‘A Bike That Will Replace Your Family Car.’ We Test It Out

Can a bicycle replace a car? That’s an option with a model from Yuba Bicycles LLC or other manufacturers of “cargo bikes.”

Made to haul large loads, from groceries to children sitting on back, cargo bikes have extended frames and platforms over the rear wheel.

I tested the Mundo model from Yuba this summer and early fall. It is a capable hauler, and with big pannier bags hooked onto the frame a rider can roll home with a full grocery cart of food.

For kids, the bike is an excellent alternative to a car on short trips. My young boys, aged 4 and 6, jump onto the Yuba with smiles. They howl for more as we rocket down hills.

Mundo cargo bike from Yuba Bicycles LLC

The company specs the Yuba Mundo as capable of hauling hundreds of pounds. It is built with a steel frame, oversize hubs, strong wheels, reinforced drop-outs, and other burly parts.

You can customize a Mundo bike on the company’s website with various racks, bags, kid seats, a basket, and even utility straps to tie down boxes or other big objects.

The Mundo was an impressive ride in my test. It’s speedy on flats and downhills, though depending on your haul going up hills is hard. With my kids on back I had to shift to the bike’s lowest gear and still work hard to crank up the steeper hills around my house.

Mundo frame spec’d to hold up to 440 pounds!

Indeed, the bike is not light — my test model weighed more than 60 pounds. It’s large, too, at more than 6 feet long. In my garage it takes up a space where I park three regular bikes.

Yuba offers the Mundo frame alone for $399 if you are motivated to construct a custom bike. A complete Mundo bike starts at $1,299, and the price goes up depending on features and add-ons.

For example, you’ll likely want a set of pannier bags to carry groceries or gear. If you have kids, seat pads and handle grips are needed extras.

Grownups can ride on back, too. Preserved dignity not guaranteed

I worked with a local bike shop, Calhoun Cycle in Minneapolis, to customize the bike. The shop staff helped me pick the right components for my family and also adjusted the bike to my riding style.

Calhoun switched the seat and gave me flat bars instead of stock risers after my first test ride. Just like with any new bicycle, fit is important. For cargo bikes, where you’re hauling kids and pedaling hard with heavy loads, fit is even more crucial to comfort and performance on the ride.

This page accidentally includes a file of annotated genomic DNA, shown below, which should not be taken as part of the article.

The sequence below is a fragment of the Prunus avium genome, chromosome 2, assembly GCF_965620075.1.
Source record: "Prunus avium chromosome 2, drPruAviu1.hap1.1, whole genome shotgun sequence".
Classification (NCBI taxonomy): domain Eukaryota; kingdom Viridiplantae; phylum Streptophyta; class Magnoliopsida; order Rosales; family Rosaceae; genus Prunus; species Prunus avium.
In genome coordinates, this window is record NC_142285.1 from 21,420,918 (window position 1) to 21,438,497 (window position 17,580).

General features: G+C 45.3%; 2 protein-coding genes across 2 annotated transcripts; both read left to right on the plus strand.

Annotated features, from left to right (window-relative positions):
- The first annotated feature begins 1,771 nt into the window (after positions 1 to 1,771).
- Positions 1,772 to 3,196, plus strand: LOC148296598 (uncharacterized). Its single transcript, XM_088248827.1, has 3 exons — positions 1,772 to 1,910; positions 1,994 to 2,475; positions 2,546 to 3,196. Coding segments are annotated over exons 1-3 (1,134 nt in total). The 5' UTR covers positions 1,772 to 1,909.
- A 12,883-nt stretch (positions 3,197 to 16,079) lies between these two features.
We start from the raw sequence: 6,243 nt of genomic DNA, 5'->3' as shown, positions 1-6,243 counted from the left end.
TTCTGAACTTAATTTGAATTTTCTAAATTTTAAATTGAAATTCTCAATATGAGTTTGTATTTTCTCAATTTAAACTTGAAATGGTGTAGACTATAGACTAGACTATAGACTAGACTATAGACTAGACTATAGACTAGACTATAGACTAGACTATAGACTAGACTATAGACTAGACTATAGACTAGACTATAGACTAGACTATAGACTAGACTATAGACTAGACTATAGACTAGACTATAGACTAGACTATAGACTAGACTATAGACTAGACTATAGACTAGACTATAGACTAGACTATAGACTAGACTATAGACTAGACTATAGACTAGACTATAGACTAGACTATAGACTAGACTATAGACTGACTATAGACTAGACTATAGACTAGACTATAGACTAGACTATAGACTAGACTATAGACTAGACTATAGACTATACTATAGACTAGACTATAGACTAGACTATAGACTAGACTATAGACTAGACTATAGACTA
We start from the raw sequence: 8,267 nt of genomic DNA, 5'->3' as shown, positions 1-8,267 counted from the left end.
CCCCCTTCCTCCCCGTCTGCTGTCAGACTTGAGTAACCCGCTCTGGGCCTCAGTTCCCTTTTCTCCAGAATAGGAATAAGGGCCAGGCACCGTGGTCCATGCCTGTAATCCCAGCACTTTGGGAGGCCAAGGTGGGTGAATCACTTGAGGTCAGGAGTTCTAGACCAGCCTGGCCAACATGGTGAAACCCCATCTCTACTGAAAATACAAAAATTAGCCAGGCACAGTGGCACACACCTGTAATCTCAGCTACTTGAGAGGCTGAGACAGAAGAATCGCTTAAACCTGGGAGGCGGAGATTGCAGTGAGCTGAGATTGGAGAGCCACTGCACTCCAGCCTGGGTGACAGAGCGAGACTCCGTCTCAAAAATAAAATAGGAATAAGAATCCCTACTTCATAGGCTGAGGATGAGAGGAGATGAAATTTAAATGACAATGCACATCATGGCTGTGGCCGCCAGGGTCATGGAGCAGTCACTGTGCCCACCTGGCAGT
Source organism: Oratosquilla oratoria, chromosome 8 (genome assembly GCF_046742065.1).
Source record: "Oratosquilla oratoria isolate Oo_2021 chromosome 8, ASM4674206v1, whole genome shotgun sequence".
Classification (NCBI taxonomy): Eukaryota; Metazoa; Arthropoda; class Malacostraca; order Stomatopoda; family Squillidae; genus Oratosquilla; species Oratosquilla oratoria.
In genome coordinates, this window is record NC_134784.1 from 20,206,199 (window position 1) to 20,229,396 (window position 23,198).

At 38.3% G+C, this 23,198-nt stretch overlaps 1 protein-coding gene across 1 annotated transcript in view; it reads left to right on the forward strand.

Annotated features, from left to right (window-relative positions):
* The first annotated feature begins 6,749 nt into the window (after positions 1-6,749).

Over two months I rode the bike mainly in the city of Minneapolis where I live, from short 2-mile rides to longer, 10-mile trips. I used it for fun as well as on errands where I might have otherwise driven a car.

When alone, I stocked the bike’s panniers with groceries from a store and rolled home. I could hardly feel the added weight.

The bike easily replaces a car on quick trips in the city. It’s fast and as easy to maneuver as a normal city commuter bike when loaded with 40 pounds or less.

For my kids, the Yuba was seen as a recreational vehicle. When we pedaled to the beach or playground the journey was just as fun as the destination.

Handlegrip and NuVinci twist shifter

Yuba gives a lot of choices when you are set to buy, from racks to drivetrain options. The bike I tested had a slick internally-geared hub from NuVinci N360 instead of derailleurs and a cassette.

The sealed internal NuVinci N360 hub offers lower maintenance than a derailleur, and instead of clicking into gear the rider uses a nob on the handlebar to smoothly adjust the gearing. It was perfect for a cargo bike.

All the extras add a lot of cost. The bike I demo’d — a “lux” Mundo version with all the bells and whistles — would run about $2,100 off the shelf.

But if the bike can replace a car that cost could be worth it. You’ll save on gas, insurance, repairs, and at the same time you’ll stay in better shape and have more fun running errands.

Your kids will be onboard, no doubt. They will love the ride.

I need to return the demo bike we have this week, but my little ones are already begging that we buy a Yuba of our own.

—Stephen Regenold is the founder of GearJunkie.

The author and his boys loaded up, ready to ride

Stephen Regenold

Stephen Regenold is Founder of GearJunkie, which he launched as a nationally-syndicated newspaper column in 2002. As a journalist and writer, Regenold has covered the outdoors industry for two decades, including as a correspondent for the New York Times. A father of five, Regenold and his wife live in Minneapolis.